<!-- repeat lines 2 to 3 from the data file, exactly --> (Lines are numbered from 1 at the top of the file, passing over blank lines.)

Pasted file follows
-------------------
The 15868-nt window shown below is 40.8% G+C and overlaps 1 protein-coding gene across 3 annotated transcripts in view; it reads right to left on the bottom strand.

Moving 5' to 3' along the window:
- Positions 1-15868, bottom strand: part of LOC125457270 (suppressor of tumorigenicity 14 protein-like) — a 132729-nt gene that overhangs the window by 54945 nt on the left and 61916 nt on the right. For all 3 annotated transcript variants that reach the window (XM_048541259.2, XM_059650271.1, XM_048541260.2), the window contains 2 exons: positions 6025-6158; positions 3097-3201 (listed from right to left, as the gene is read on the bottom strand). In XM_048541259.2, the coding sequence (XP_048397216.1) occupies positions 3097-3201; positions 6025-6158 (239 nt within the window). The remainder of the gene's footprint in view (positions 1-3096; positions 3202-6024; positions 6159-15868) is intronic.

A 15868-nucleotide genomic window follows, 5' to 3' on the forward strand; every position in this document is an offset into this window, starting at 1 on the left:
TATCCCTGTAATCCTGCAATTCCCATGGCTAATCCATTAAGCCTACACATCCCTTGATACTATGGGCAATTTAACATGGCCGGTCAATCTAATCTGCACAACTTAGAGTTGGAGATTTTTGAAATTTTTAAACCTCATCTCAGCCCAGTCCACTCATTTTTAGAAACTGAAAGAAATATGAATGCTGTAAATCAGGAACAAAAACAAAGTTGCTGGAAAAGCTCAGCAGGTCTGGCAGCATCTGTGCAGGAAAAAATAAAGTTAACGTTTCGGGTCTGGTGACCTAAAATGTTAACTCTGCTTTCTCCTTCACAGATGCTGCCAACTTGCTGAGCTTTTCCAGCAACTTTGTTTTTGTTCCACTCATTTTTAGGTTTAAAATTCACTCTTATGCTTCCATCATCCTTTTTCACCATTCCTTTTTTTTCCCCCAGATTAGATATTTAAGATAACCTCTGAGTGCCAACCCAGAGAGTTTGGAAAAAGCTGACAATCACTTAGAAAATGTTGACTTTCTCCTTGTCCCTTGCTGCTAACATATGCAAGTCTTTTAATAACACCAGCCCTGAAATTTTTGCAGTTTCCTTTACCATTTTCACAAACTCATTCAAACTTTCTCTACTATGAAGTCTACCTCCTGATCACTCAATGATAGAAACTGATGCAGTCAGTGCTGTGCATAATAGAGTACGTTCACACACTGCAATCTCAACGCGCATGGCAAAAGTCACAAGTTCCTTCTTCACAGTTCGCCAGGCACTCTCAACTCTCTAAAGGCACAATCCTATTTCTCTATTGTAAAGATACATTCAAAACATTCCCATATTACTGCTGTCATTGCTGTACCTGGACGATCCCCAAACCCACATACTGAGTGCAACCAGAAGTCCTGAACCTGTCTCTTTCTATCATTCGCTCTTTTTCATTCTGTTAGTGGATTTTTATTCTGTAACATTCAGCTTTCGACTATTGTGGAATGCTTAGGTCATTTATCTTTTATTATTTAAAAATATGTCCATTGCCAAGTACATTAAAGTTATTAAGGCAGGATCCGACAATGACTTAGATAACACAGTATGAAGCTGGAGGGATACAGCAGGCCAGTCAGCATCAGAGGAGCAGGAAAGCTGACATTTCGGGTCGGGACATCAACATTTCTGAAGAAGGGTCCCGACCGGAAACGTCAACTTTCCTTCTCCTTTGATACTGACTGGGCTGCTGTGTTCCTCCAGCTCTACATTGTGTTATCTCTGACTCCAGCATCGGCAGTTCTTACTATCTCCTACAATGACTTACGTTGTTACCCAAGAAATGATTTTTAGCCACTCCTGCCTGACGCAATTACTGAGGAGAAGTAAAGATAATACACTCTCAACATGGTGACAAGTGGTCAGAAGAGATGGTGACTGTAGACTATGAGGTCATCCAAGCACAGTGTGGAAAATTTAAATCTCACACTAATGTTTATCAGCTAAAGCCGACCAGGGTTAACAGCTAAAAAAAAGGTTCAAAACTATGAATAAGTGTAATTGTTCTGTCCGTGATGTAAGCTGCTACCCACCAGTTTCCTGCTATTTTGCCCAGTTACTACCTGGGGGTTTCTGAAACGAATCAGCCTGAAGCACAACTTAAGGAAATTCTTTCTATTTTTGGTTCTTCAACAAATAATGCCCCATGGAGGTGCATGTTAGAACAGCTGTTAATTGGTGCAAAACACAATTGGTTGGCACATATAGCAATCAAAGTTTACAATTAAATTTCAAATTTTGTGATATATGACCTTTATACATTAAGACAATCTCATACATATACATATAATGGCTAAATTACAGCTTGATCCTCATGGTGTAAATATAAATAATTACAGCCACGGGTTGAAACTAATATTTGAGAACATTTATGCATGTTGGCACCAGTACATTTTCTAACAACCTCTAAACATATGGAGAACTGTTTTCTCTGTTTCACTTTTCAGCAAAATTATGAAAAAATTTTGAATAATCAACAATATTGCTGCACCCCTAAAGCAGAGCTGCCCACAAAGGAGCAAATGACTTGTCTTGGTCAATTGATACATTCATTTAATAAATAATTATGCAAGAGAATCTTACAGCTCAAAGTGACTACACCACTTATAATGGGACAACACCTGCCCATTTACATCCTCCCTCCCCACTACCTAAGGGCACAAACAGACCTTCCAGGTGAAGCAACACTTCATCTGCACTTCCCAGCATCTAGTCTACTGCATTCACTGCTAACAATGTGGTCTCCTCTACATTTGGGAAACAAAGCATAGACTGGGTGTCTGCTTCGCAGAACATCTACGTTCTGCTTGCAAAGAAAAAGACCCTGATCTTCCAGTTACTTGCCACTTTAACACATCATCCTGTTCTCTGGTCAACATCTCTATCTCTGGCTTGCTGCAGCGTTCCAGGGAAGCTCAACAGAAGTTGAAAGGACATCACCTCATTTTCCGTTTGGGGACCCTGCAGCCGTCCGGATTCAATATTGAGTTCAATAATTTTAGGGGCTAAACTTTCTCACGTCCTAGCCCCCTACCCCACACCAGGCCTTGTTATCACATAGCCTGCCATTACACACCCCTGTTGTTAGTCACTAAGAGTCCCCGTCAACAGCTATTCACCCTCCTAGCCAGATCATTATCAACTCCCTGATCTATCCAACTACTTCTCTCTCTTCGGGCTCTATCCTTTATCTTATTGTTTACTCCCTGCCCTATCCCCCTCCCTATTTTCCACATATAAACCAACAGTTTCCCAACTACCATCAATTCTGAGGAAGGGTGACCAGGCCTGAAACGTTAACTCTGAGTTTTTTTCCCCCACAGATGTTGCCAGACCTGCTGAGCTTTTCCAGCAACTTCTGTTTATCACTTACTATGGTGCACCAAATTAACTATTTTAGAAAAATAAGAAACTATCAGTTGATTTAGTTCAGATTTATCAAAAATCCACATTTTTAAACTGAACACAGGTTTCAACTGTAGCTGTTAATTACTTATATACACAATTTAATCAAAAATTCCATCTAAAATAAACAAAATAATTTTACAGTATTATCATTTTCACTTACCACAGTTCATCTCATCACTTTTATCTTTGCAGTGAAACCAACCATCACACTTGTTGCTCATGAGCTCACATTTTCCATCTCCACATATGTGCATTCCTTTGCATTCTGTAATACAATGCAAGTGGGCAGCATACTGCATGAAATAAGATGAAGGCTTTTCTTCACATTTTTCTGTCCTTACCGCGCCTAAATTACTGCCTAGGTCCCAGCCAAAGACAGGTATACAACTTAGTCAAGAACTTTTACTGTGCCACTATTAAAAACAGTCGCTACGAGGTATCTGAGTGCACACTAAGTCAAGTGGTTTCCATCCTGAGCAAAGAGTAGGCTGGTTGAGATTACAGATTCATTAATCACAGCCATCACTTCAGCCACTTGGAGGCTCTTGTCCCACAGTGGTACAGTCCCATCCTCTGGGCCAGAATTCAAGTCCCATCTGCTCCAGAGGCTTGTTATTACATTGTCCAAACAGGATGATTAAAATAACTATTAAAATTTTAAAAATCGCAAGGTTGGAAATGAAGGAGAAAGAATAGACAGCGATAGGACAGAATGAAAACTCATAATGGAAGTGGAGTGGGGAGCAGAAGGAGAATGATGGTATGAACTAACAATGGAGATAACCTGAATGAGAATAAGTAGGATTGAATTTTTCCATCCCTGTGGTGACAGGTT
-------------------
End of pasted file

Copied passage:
Moving 5' to 3' along the window:
- Positions 1-15868, bottom strand: part of LOC125457270 (suppressor of tumorigenicity 14 protein-like) — a 132729-nt gene that overhangs the window by 54945 nt on the left and 61916 nt on the right. For all 3 annotated transcript variants that reach the window (XM_048541259.2, XM_059650271.1, XM_048541260.2), the window contains 2 exons: positions 6025-6158; positions 3097-3201 (listed from right to left, as the gene is read on the bottom strand). In XM_048541259.2, the coding sequence (XP_048397216.1) occupies positions 3097-3201; positions 6025-6158 (239 nt within the window). The remainder of the gene's footprint in view (positions 1-3096; positions 3202-6024; positions 6159-15868) is intronic.